Lasan, in my mind, was always a place reserved for special occasions, but recently it’s had a bit of an overhaul, with a new look and a new menu.
Everything is lighter, more airy and a touch more casual.
I was invited along for dinner by the esteemed food writer Paul Fulford, and when he says it’s good, in my experience, it usually is.
I met Paul on a Monday evening in the new bar area, which is perfect for a pre or post-dinner drink.
The dining room was buzzing with plenty of tables full, so we headed in for a look at the menu.
The dishes are designed to be “true to India” in the sense that they capture the spirit of real Indian food. There is still a feeling of luxury though, with scallops, halibut and lamb shanks on offer.
I couldn’t resist the sound of the Tisria – scallops with coconut gravy – so I ordered that for my starter, and as I love game, the Pankshi korma – tandoori guinea fowl in a creamy cardamom sauce – for my main.
Before the starters arrived, we enjoyed poppadoms, chutney and puri, which were crispy, fresh and had just the subtlest hint of heat in the spiced sauce poured inside.
The puri were almost like an amuse bouche, which was a lovely addition to the poppadoms, and helped to retain that fine dining feel that Lasan is known for.
I could smell my Tisria starter before it arrived, with the scent of the most aromatic coconut gravy wafting through the dining room. Our lovely waiter explained all the elements as it was served and gave me a jug of coconut gravy to pour on as much as I wanted.
As well as smelling amazing, this dish was as photogenic as it was fragrant, with bright pops of colour.
The tender but meaty scallops were cooked beautifully, with a slight sear on the outside, and despite all the flavours going on from the beetroot, coconut gravy and spiced, roasted cauliflower, the taste of them really came through. The balance of all the flavours in this dish was really exceptional.
The main course was equally as fragrant, with the sweet, creamy cardamom sauce infusing the rich guinea fowl.
I loved how the meat had that signature tandoori crust on the outside, but remained tender and juicy on the inside, especially as lean game has the tendency to become dry.
Again, I was surprised how well the guinea fowl went with the spiced sauce. I’ve never had game with Indian spices before, but the gentle perfume of the cardamom really sang and gave the whole dish a surprising and delicious flavour.
This was a large portion too, with half a guinea fowl presented just for me. This would be an ideal dish to share between two, as you could both get plenty of meat from one portion, plus share another dish.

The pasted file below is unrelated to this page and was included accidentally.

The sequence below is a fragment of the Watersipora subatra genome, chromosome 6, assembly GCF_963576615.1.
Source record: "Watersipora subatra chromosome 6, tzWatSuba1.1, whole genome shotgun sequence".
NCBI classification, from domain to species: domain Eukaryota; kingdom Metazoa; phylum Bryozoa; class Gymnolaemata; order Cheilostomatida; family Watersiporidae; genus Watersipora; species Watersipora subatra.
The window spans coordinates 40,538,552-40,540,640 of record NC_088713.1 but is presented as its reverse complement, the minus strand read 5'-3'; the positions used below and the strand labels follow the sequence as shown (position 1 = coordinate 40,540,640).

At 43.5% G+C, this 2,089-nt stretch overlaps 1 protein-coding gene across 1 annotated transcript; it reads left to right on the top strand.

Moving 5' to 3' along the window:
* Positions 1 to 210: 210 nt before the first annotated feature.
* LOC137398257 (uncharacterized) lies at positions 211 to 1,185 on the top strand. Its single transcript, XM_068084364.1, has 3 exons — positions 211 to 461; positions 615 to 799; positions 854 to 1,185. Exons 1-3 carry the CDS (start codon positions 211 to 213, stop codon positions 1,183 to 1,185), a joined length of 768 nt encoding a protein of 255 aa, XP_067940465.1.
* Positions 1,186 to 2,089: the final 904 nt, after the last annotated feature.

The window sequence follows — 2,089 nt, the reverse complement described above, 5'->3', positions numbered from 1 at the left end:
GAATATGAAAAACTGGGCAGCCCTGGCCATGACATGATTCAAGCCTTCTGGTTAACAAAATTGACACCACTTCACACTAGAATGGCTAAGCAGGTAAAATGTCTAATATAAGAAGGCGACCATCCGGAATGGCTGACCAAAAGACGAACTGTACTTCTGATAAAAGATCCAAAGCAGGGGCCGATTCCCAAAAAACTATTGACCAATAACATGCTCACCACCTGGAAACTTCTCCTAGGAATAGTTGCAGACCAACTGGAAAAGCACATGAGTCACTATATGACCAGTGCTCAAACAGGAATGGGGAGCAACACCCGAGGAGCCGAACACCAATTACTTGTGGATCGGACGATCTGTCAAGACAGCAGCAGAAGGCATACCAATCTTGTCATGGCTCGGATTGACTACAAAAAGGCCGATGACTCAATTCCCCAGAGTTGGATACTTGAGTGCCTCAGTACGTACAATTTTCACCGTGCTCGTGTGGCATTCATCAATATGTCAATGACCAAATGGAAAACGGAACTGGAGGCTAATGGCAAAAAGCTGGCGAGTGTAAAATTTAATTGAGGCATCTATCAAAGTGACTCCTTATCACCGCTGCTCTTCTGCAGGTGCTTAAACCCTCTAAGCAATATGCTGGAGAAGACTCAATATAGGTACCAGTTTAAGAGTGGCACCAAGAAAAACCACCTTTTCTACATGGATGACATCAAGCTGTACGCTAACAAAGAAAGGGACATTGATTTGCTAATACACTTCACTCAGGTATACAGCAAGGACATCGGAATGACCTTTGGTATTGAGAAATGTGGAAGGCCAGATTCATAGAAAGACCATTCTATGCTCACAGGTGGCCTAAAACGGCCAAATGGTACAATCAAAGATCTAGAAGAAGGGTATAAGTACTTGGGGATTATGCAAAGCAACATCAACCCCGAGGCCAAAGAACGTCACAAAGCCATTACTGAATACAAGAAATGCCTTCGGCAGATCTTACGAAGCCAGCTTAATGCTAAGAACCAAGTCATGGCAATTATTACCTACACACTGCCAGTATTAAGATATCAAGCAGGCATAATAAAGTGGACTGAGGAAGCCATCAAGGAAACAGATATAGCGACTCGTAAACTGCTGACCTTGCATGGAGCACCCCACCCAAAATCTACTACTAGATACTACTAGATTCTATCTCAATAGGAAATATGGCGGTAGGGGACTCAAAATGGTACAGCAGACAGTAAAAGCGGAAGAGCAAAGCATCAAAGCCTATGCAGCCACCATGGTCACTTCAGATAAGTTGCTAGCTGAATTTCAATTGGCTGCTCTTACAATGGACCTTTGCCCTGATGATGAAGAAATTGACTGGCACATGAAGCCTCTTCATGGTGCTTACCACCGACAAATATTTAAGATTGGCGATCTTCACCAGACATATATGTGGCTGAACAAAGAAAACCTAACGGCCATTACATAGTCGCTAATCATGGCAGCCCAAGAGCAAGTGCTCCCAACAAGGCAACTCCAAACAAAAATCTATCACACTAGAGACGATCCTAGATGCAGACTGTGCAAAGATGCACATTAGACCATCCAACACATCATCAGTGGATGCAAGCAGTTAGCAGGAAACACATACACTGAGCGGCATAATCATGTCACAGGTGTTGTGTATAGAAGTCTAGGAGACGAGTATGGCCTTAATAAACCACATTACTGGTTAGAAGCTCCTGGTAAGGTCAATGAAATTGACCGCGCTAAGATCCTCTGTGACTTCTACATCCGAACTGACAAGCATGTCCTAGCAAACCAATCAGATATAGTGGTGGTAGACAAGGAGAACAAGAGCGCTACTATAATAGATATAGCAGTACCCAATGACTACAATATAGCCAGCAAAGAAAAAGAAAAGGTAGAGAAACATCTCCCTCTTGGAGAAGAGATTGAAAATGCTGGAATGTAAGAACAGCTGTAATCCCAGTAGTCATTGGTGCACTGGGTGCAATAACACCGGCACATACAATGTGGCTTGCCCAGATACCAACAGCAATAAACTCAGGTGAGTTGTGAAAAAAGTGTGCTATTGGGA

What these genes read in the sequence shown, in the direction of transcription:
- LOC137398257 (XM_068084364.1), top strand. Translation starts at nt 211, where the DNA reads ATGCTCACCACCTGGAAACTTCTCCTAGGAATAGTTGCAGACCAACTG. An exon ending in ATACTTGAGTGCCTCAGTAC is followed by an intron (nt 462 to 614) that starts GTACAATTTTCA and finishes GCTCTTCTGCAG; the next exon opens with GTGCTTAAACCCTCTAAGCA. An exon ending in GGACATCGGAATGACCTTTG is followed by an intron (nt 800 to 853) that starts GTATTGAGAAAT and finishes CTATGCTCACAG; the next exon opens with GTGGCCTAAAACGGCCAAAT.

Paul’s choice was Salli keema – slow cooked minced mutton with herbs, chilli and yoghurt – which came with straw fries and a gloriously yellow duck egg served on top.
I have this thing with eggs and curry, I love the combination, so this dish really appealed to me. It also appealed to another diner as a lady excitedly joined us momentarily to find out what it was so she could order it herself! Paul seemed thoroughly satisfied with it too, if a little full.
I always go overboard with sides, so I had ordered rice, gobi angara – tandoori roasted cauliflower with nigella-scented onion masala – and roomali roti. In all honesty, we didn’t need all 3 sides, but they were delicious nonetheless.
The roti was buttery and rich, the rice had deliciously sweet caramelised onions on top, and the cauliflower was simply gorgeous, with heaps of roasted spice flavour and plenty of green chilli kick.
After such a huge meal, I’d convinced myself I wasn’t going to have dessert, but one look at the menu and I was ordering the mango and passionfruit cheesecake, much to the delight of our waitress, who said that this was her favourite of all the desserts.
I always find Indian desserts either too sweet or too much for me, but this managed to strike a good balance between lightness and tradition. The cheesecake filling was silky, on a thin biscuit base. The exotic mango and passionfruit provided tang, while the jalebi on the side provided sticky sweetness.
The presentation with edible flowers made this a really pretty dessert.
By this point I was extremely full, so rather than a creamy coffee, I had a beautifully light darjeeling tea to round off the meal.
I was impressed with the new look and feel of Lasan. The decor is really beautiful, and although the menu still feels luxurious, it also feels more accessible now – less of a special occasion venue and more a go to meals with friends or family.
I was afforded the pleasure of dining on the house, but at around £80 (excluding drinks) for the two of us, I thought the bill was very reasonable for such lovely quality food.
I’d certainly go back to Lasan, I’ve already got a list of dishes from the new menu I want to try.
Have you been to the new look Lasan? What did you think?
Thanks to Paul Fulford for the invitation, and for being a wonderful dining partner. Thanks to Esh Capelo of Lasan group for covering our bill on the night. My opinions are, as always, my own, and I was under no obligation to provide a positive review.